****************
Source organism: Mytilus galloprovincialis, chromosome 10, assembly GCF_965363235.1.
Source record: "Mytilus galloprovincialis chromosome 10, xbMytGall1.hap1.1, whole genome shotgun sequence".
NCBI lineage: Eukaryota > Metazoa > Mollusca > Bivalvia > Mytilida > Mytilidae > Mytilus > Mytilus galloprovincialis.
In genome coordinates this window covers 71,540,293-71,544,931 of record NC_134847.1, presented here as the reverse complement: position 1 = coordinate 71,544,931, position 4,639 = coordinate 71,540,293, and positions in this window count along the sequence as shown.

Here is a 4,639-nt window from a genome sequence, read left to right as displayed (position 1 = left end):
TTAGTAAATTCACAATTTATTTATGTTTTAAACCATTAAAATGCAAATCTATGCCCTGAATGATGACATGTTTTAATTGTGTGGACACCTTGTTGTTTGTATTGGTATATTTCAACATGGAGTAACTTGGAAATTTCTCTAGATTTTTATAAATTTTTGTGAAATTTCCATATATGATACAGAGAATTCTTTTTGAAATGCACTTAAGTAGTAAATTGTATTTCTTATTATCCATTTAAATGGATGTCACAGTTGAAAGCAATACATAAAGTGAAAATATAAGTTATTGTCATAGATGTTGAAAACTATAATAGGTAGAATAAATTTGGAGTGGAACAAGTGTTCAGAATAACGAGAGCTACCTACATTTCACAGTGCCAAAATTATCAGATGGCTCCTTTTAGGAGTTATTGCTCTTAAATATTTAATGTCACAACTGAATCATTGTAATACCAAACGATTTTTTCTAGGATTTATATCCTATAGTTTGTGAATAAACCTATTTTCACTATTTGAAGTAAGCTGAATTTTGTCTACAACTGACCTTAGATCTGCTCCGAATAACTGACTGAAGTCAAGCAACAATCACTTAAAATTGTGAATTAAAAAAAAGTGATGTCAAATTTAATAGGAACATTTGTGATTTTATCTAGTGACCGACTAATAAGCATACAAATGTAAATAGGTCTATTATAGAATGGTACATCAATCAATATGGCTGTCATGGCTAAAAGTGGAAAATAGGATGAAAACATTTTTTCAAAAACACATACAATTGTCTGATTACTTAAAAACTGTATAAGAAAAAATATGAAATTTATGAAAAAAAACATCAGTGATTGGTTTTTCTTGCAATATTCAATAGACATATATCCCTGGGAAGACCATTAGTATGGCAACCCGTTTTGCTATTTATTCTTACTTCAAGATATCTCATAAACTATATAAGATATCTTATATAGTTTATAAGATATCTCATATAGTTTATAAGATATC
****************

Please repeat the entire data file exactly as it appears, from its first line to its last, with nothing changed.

Source organism: Mytilus galloprovincialis, chromosome 10, assembly GCF_965363235.1.
Source record: "Mytilus galloprovincialis chromosome 10, xbMytGall1.hap1.1, whole genome shotgun sequence".
NCBI lineage: Eukaryota > Metazoa > Mollusca > Bivalvia > Mytilida > Mytilidae > Mytilus > Mytilus galloprovincialis.
In genome coordinates this window covers 71,540,293-71,544,931 of record NC_134847.1, presented here as the reverse complement: position 1 = coordinate 71,544,931, position 4,639 = coordinate 71,540,293, and positions in this window count along the sequence as shown.

Here is a 4,639-nt window from a genome sequence, read left to right as displayed (position 1 = left end):
TTAGTAAATTCACAATTTATTTATGTTTTAAACCATTAAAATGCAAATCTATGCCCTGAATGATGACATGTTTTAATTGTGTGGACACCTTGTTGTTTGTATTGGTATATTTCAACATGGAGTAACTTGGAAATTTCTCTAGATTTTTATAAATTTTTGTGAAATTTCCATATATGATACAGAGAATTCTTTTTGAAATGCACTTAAGTAGTAAATTGTATTTCTTATTATCCATTTAAATGGATGTCACAGTTGAAAGCAATACATAAAGTGAAAATATAAGTTATTGTCATAGATGTTGAAAACTATAATAGGTAGAATAAATTTGGAGTGGAACAAGTGTTCAGAATAACGAGAGCTACCTACATTTCACAGTGCCAAAATTATCAGATGGCTCCTTTTAGGAGTTATTGCTCTTAAATATTTAATGTCACAACTGAATCATTGTAATACCAAACGATTTTTTCTAGGATTTATATCCTATAGTTTGTGAATAAACCTATTTTCACTATTTGAAGTAAGCTGAATTTTGTCTACAACTGACCTTAGATCTGCTCCGAATAACTGACTGAAGTCAAGCAACAATCACTTAAAATTGTGAATTAAAAAAAAGTGATGTCAAATTTAATAGGAACATTTGTGATTTTATCTAGTGACCGACTAATAAGCATACAAATGTAAATAGGTCTATTATAGAATGGTACATCAATCAATATGGCTGTCATGGCTAAAAGTGGAAAATAGGATGAAAACATTTTTTCAAAAACACATACAATTGTCTGATTACTTAAAAACTGTATAAGAAAAAATATGAAATTTATGAAAAAAAACATCAGTGATTGGTTTTTCTTGCAATATTCAATAGACATATATCCCTGGGAAGACCATTAGTATGGCAACCCGTTTTGCTATTTATTCTTACTTCAAGATATCTCATAAACTATATAAGATATCTTATATAGTTTATAAGATATCTCATATAGTTTATAAGATATC